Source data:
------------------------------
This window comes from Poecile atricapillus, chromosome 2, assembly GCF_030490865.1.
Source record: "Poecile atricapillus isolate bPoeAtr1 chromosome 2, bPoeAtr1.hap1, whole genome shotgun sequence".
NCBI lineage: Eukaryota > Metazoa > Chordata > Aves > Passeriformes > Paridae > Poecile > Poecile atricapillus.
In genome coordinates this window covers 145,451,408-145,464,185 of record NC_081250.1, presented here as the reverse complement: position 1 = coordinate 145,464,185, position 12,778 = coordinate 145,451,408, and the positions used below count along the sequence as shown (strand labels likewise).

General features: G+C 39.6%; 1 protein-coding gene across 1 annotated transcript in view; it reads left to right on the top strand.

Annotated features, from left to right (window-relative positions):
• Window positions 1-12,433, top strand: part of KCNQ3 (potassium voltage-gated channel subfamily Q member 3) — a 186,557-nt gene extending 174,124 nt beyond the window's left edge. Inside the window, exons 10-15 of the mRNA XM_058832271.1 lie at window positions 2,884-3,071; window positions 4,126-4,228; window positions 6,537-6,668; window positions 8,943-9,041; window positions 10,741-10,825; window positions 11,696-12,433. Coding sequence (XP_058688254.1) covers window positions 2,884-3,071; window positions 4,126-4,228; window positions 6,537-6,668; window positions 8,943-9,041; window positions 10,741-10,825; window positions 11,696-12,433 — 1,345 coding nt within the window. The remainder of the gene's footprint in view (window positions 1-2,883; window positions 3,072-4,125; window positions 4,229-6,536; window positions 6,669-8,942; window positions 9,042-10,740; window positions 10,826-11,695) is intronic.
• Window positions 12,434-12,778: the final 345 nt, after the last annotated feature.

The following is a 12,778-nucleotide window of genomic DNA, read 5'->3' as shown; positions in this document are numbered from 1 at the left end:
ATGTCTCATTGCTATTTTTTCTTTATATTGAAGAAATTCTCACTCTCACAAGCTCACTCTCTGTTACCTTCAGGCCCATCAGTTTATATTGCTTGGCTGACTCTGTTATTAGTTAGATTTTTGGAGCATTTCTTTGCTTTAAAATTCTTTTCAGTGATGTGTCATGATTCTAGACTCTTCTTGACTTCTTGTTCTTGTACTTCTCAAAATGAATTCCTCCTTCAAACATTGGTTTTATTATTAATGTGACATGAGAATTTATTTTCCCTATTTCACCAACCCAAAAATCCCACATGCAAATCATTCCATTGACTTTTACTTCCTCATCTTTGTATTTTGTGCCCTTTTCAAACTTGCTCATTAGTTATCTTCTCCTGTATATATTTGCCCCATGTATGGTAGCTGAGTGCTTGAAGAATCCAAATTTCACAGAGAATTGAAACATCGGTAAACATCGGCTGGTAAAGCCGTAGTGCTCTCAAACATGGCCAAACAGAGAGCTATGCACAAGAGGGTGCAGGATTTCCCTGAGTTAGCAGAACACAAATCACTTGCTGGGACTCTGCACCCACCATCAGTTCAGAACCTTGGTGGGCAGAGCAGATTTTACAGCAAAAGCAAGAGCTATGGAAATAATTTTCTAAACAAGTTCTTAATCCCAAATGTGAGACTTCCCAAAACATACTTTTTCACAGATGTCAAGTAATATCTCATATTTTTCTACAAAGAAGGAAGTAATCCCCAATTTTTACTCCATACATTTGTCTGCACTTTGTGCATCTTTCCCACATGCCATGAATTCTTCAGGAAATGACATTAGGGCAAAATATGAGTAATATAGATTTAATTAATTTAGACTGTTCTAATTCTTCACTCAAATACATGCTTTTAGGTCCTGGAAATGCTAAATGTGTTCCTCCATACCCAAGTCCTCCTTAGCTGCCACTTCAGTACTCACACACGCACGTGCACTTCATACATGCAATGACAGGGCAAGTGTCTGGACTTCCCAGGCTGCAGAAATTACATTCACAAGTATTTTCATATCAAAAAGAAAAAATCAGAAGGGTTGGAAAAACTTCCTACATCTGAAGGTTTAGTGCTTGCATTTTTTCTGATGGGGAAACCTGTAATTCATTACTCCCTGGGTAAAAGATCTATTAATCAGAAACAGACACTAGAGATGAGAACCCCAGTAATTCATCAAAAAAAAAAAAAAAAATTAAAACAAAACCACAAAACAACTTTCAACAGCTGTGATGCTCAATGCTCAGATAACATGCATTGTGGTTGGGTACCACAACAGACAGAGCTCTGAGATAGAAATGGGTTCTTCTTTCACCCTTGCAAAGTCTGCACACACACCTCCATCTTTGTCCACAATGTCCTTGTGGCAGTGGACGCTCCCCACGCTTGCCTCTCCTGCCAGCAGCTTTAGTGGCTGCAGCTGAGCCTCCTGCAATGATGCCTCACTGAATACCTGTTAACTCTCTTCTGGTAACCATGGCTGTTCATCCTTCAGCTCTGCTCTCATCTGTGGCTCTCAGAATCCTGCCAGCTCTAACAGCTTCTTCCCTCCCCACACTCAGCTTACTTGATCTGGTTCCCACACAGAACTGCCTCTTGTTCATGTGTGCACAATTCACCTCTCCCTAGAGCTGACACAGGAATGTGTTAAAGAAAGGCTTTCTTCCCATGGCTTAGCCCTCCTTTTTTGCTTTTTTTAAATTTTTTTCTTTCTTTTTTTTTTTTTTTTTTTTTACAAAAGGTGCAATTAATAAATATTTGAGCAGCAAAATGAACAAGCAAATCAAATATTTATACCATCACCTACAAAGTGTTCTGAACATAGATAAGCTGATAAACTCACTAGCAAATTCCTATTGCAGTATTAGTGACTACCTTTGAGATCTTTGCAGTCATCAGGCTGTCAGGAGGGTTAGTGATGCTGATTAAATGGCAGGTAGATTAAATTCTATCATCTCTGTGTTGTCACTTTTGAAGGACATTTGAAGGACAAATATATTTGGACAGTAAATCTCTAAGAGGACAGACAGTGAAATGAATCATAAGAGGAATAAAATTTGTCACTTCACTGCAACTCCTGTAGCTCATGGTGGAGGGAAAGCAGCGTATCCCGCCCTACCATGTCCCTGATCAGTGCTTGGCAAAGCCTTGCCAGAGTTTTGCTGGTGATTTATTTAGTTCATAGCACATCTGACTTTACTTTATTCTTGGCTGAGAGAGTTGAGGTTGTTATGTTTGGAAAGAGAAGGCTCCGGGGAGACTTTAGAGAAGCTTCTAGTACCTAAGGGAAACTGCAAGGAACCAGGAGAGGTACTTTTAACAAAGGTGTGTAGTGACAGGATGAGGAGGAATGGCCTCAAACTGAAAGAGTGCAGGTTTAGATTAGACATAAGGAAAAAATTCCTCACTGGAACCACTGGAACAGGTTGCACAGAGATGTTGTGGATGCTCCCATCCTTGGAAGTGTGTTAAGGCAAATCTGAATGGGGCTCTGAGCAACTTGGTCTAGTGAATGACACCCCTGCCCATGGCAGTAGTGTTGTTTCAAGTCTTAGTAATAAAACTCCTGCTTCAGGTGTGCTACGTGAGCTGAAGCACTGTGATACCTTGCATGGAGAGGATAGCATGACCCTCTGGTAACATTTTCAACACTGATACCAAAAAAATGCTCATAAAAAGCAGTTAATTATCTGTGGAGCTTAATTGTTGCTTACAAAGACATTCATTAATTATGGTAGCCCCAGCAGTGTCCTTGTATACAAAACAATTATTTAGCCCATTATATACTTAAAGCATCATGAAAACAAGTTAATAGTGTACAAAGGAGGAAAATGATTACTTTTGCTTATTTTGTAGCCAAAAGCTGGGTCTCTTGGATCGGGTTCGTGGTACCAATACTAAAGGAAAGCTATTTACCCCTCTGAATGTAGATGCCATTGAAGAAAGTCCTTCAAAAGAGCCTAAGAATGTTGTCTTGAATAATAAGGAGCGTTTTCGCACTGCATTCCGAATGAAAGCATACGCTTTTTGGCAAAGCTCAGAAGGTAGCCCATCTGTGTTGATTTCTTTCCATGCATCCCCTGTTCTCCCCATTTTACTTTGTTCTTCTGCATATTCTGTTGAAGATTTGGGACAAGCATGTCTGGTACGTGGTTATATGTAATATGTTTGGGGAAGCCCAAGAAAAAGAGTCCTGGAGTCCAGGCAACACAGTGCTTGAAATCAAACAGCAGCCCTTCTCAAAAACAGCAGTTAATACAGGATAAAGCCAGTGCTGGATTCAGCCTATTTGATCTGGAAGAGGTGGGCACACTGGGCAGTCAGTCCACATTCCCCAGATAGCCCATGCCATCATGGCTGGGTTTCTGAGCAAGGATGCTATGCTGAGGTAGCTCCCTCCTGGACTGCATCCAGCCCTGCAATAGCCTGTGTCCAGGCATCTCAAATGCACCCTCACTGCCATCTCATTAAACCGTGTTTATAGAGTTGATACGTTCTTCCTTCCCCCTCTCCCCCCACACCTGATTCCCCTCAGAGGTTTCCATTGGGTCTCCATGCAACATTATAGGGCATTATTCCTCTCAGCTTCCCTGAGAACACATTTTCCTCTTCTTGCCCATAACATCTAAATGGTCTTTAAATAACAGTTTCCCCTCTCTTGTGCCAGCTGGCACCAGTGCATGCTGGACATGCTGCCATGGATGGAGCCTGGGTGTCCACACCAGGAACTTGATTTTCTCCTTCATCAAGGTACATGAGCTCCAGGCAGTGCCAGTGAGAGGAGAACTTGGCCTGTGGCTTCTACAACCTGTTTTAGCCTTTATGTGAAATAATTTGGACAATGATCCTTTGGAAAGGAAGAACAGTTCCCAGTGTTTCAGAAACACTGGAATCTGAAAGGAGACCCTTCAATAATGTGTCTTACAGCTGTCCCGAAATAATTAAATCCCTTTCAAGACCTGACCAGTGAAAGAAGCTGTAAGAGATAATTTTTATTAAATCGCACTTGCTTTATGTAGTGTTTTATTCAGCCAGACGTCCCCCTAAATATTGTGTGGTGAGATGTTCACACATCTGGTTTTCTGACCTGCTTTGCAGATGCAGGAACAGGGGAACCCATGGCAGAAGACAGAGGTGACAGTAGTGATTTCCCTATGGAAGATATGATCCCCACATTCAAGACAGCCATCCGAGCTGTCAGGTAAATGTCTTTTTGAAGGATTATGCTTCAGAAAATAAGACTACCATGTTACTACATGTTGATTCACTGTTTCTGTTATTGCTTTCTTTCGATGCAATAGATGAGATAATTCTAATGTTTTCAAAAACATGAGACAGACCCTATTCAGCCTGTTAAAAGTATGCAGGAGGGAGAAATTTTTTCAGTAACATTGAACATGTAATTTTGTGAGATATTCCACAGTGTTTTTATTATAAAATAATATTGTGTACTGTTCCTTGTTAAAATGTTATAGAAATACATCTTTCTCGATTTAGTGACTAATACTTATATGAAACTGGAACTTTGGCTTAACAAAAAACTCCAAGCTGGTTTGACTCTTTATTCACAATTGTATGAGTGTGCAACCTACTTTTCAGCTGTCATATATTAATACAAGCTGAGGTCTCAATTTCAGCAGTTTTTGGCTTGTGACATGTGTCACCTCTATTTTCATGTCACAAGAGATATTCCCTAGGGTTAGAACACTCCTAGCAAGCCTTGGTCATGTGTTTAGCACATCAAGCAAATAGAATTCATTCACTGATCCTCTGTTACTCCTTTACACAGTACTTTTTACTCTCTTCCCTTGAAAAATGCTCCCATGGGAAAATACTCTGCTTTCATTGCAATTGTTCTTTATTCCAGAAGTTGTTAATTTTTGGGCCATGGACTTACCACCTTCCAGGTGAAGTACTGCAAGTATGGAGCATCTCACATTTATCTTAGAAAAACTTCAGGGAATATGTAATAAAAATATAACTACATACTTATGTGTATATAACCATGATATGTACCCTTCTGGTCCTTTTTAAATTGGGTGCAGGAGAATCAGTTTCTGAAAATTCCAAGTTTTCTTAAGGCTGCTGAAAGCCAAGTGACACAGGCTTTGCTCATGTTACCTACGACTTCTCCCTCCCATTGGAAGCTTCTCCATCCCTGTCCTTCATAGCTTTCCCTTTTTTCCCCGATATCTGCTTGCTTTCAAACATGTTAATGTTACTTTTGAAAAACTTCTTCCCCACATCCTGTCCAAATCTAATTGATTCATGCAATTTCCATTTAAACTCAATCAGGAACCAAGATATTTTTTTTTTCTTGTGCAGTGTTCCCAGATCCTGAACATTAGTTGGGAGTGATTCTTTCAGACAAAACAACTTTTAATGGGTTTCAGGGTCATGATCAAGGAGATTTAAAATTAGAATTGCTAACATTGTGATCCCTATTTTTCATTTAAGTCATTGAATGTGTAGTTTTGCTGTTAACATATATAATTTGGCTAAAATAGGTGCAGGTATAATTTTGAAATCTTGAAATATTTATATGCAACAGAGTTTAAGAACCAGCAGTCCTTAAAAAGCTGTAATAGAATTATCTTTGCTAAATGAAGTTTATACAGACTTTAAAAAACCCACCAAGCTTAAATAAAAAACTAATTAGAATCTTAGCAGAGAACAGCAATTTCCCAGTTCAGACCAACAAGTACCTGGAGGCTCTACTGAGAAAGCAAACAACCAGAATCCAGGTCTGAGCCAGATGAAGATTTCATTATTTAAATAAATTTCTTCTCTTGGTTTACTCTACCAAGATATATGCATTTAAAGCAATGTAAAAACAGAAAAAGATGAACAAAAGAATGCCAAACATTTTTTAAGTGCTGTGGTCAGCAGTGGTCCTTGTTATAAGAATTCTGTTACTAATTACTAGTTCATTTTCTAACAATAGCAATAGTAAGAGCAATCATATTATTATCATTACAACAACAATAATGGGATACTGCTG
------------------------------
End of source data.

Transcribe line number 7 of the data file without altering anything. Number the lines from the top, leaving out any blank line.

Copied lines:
• Window positions 1-12,433, top strand: part of KCNQ3 (potassium voltage-gated channel subfamily Q member 3) — a 186,557-nt gene extending 174,124 nt beyond the window's left edge. Inside the window, exons 10-15 of the mRNA XM_058832271.1 lie at window positions 2,884-3,071; window positions 4,126-4,228; window positions 6,537-6,668; window positions 8,943-9,041; window positions 10,741-10,825; window positions 11,696-12,433. Coding sequence (XP_058688254.1) covers window positions 2,884-3,071; window positions 4,126-4,228; window positions 6,537-6,668; window positions 8,943-9,041; window positions 10,741-10,825; window positions 11,696-12,433 — 1,345 coding nt within the window. The remainder of the gene's footprint in view (window positions 1-2,883; window positions 3,072-4,125; window positions 4,229-6,536; window positions 6,669-8,942; window positions 9,042-10,740; window positions 10,826-11,695) is intronic.